Live Review from The Underground’s 18th Year Anniversary Party
(soundcheck: Time is Running Out – cover)
1. See you in hell
3. Nothing’s gonna go my way
4. Bulls on parade (cover)
6. Survive (cover)
8. Killing in the name (cover)
Ascending to the stage after Parallel Horizons and maintaining the same level of energy among the crowd is no easy feat at all, but What They Do managed to pull it off with a set of hard rock originals and covers, combined with oodles of personality and charm. Usually sporting utilitarian boilersuits, tonight the band were in Hawaiian shirts for a dose of party-starting fun.
They burst out of the speakers with a cover of Muse’s Time is Running Out, executed well as a close duplication. So good was their soundcheck that it was indistinguishable from the rest of their set… Singer Josephine Persson boasts one of the city’s finest rock voices, disarmingly low-pitched and brooding but able to soar and shout at a moment’s notice. Some nerves were evident towards the start of the set, but her confidence and delivery grew to match the crowd’s warm and enthusiastic reception.
Catchy original See You in Hell combined drummer Ferdie Ramos’ dustbin lid smashing with punk chugging by guitarist Bay Leung, who also provided backing vocals for a call-and-response effect with Persson. He launched into his first solo of the night, combining screeching fretwork with finger-tapping. With a loud smash, the song ended.
A close cover of Rage Against the Machine’s Bulls on Parade and a sped up version of Gloria Gaynor’s I Will Survive—both What They Do signatures—had the crowd in a frenzy of excitement. Leung showed off an impressive versatility, nailing Morello’s distorted and distinctive solo in the former song, and bringing in a cowboy western flavour for the hypnotic guitar motifs of original tune, Climb.
Ramos, an Amazonia stalwart, brought a vicious energy that drove the set forward and gave his bandmates a platform to push the tempo and volume so that the set never felt bloated or lacking in momentum. What Nicola Shannon’s basslines lacked in complexity they made up for in punch and depth, bubbling threateningly on songs like Nothing’s Gonna Go My Way, creating a helicopter thrum on Climb, and teaming up with Leung’s guitarwork for fully fledged rock breakdowns throughout the set. Buttdial, their own, channelled a funk sound and featured a solo from both Leung and Shannon.
What They Do rounded out their set with Killing in the Name, another RATM cover, and as that infamous climax was reached, there was barely a soul in the venue whose body wasn’t flailing around and yelling “F**ck you, I won’t do what you tell me” to deafening, dizzying effect.
The band is capable of conjuring a huge sound and captivating a crowd, and as their confidence grows as a unit, a set less reliant on covers and built around more of their own demonstrably superb and effective songwriting will ensure their position is cemented on the scene as one of the city’s favourite rock groups. This is a full throttle band coming into their own—and it’s exciting to see.
– El Jay
Live Review from The Underground’s 17th Year Anniversary Party
1. See You In Hell
3. Nothing’s Gonna Go My Way
5. Raining Men (cover)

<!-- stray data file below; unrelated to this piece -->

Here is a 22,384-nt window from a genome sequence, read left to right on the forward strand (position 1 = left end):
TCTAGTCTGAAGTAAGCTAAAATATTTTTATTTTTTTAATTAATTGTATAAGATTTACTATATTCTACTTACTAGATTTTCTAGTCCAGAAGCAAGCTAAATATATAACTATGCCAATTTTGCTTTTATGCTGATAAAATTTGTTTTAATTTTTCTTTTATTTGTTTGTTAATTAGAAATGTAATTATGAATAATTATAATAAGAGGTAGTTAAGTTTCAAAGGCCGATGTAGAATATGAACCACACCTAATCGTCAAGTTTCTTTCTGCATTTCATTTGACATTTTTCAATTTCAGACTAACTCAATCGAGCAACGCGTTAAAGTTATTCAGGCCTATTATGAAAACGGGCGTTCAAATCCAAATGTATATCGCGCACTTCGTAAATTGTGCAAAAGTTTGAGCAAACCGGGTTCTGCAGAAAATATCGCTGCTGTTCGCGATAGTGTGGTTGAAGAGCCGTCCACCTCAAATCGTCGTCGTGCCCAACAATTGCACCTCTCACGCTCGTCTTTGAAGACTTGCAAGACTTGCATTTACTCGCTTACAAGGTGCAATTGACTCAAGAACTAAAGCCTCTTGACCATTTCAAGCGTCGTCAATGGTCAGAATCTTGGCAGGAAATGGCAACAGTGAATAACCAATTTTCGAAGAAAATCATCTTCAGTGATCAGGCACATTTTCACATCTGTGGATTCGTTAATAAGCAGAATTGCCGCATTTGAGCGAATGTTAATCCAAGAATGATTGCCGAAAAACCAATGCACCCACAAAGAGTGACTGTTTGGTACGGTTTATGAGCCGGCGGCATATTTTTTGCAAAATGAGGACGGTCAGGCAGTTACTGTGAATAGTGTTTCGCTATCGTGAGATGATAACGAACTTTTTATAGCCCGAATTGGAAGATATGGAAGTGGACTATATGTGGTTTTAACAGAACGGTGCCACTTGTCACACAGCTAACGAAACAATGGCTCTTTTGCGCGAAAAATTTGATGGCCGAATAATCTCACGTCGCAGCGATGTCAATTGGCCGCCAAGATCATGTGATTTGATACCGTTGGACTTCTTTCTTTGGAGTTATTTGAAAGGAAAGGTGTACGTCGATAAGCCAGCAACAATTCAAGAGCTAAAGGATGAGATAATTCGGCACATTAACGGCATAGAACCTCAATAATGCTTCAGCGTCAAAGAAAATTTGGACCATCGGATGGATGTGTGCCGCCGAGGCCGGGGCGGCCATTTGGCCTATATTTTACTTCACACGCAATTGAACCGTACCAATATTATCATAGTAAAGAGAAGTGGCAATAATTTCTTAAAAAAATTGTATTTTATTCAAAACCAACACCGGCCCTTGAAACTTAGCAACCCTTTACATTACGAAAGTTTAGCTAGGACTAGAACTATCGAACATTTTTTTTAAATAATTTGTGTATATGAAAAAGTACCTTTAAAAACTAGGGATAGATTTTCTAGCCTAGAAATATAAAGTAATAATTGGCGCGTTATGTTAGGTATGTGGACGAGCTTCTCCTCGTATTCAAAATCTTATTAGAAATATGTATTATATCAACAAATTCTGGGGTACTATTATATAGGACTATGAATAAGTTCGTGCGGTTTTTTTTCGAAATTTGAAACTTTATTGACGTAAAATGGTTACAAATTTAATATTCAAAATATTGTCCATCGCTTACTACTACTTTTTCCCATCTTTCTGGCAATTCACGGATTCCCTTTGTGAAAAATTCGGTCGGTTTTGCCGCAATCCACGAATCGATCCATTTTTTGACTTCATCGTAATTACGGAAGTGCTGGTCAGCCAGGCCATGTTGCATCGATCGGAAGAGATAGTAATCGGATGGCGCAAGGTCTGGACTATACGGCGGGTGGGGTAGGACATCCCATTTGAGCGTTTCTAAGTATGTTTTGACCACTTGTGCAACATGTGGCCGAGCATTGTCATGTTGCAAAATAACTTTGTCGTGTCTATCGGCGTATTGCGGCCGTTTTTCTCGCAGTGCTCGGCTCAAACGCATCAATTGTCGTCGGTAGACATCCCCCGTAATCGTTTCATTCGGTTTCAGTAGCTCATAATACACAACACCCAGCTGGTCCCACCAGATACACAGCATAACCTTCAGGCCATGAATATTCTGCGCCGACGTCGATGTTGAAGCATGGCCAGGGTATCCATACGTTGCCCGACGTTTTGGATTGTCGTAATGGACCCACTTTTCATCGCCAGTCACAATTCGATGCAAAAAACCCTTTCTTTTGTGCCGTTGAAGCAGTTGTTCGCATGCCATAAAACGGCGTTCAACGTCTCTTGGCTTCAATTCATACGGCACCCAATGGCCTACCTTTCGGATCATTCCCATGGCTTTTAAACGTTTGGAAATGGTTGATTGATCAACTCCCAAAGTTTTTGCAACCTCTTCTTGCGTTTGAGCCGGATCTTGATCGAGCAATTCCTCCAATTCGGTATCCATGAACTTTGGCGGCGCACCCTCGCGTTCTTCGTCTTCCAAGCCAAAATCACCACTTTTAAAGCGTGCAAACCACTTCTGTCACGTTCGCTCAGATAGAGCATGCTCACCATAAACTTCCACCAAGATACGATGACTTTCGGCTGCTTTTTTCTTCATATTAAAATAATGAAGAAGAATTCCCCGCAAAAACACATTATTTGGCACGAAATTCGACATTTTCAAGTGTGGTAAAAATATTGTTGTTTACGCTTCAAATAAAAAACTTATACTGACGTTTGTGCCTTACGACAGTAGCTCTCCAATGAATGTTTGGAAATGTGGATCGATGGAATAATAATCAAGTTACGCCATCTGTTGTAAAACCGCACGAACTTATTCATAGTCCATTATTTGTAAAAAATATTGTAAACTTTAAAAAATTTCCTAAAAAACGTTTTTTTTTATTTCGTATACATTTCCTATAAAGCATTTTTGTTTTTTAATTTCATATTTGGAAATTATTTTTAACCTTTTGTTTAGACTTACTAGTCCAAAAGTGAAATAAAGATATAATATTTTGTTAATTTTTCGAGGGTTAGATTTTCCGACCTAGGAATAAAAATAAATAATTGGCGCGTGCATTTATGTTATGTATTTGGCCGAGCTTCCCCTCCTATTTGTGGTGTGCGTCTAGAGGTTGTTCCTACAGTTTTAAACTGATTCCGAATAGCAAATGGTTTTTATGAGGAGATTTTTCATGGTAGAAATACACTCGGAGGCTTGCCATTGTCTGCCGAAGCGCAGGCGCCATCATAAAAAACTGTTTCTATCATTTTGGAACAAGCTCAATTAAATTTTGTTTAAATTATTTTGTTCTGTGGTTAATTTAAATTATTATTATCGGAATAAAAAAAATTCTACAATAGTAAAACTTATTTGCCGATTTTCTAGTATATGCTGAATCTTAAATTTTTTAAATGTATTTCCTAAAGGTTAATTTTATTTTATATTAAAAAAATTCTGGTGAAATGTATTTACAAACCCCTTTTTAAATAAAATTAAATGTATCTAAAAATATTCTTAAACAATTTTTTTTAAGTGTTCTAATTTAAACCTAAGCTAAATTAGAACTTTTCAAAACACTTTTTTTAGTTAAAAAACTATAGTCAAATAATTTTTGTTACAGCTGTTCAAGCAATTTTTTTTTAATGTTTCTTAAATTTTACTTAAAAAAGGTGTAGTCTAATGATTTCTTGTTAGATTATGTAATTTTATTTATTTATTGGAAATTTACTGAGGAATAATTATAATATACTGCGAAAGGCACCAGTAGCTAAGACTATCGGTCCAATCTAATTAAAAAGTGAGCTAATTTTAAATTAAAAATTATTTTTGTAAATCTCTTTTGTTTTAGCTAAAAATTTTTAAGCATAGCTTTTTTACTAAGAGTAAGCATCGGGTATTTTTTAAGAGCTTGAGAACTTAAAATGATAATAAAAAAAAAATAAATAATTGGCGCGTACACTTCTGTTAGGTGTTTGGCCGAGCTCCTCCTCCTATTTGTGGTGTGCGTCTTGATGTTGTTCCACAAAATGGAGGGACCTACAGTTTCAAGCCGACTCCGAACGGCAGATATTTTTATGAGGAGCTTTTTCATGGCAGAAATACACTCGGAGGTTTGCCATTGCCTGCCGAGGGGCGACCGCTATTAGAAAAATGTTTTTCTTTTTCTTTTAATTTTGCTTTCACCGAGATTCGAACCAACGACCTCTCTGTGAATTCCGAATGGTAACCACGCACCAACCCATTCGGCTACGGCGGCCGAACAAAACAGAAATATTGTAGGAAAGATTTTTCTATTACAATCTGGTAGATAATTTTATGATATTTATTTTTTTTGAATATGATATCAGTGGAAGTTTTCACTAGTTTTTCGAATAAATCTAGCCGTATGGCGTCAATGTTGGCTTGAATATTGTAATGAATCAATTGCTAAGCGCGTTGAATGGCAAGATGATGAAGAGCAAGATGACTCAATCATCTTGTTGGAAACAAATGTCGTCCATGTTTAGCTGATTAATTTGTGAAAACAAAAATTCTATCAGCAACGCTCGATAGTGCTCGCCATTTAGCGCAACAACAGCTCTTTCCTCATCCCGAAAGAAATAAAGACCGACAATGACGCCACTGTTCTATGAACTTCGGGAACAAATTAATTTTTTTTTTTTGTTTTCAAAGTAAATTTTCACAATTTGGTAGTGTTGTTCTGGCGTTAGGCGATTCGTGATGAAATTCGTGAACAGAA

With power chords in their hearts and a nineties swagger in their step, punk kids What They Do took the stage as the second act of the evening.
Their sound is an eclectic one, that much you can gather from opening track We Are Doing. They seem to be gunning for a rock n’ roll genre bender; think if Metallica and Hole had gotten wasted together and collaborated in Kurt’s basement. Whilst their sound has a way to go to achieve it, WTD are a curious group who attempt to encapsulate those converging worlds of grunge rock and thrash metal.
Lead vocalist Josephine Wellton offers shades of a Courtney Love/Taylor Momsen lovechild, her gravelly deep vocals and powerful belt a match made in heaven with any rock band. The raw energy in her performance buffs the edges of a few missed notes, reminding you of the sheer beauty of live music because dodgy notes don’t matter at all when you’re putting on a show like See You In Hell.
However, with each song centred around djent-y riffs and manic guitar solos, they feel virtually indistinguishable from one another in style and structure. The result is a predictable – though in no way objectively bad- setlist.
With chugging guitar notes tearing over shimmering high hats before descending into chord-laden verses, I am never blown away by any one track. Rather, I am preoccupied with figuring out how I know the blatantly sampled (or borrowed?) intro riff of Nothing’s Gonna Go My Way. It is Marilyn Manson’s Sweet Dreams, of course. A solid, dark, winding riff. This thew me off- it works well with the trebly punk rock edge of WTD, but it jars against the utterly hectic Metallica tribute guitar solo shoehorned into in the song. Well, all the songs.
Bay Leung, guitarist and songwriter for WTD, is very clearly a skilled and impressive lead guitarist. However, the disproportionate focus placed on the guitar elements is extremely pronounced throughout the set. Even their rendition of Geri Halliwell’s Raining Men, featuring revamped heavy metal instrumentals of Blondie’s Call Me, had a guitar solo squeezed in. The transition into this solo in particular could do with some fine tuning. Who knows, maybe Hammett and Harry wouldn’t sound bad together if the tempos actually matched up?
So what are What They Do doing? Trying to make ‘post-hardcore-punk-metal’ happen, I reckon. Perhaps next time they can do more to showcase their killer bassist, Nic, whose effortless cool and wicked talent deserved more of a spotlight. Or perhaps Adrien could have had more of an introduction with a cheeky drum fill? They are so close to something brilliant, and I look forward to watching them find it.
– Jasmine GW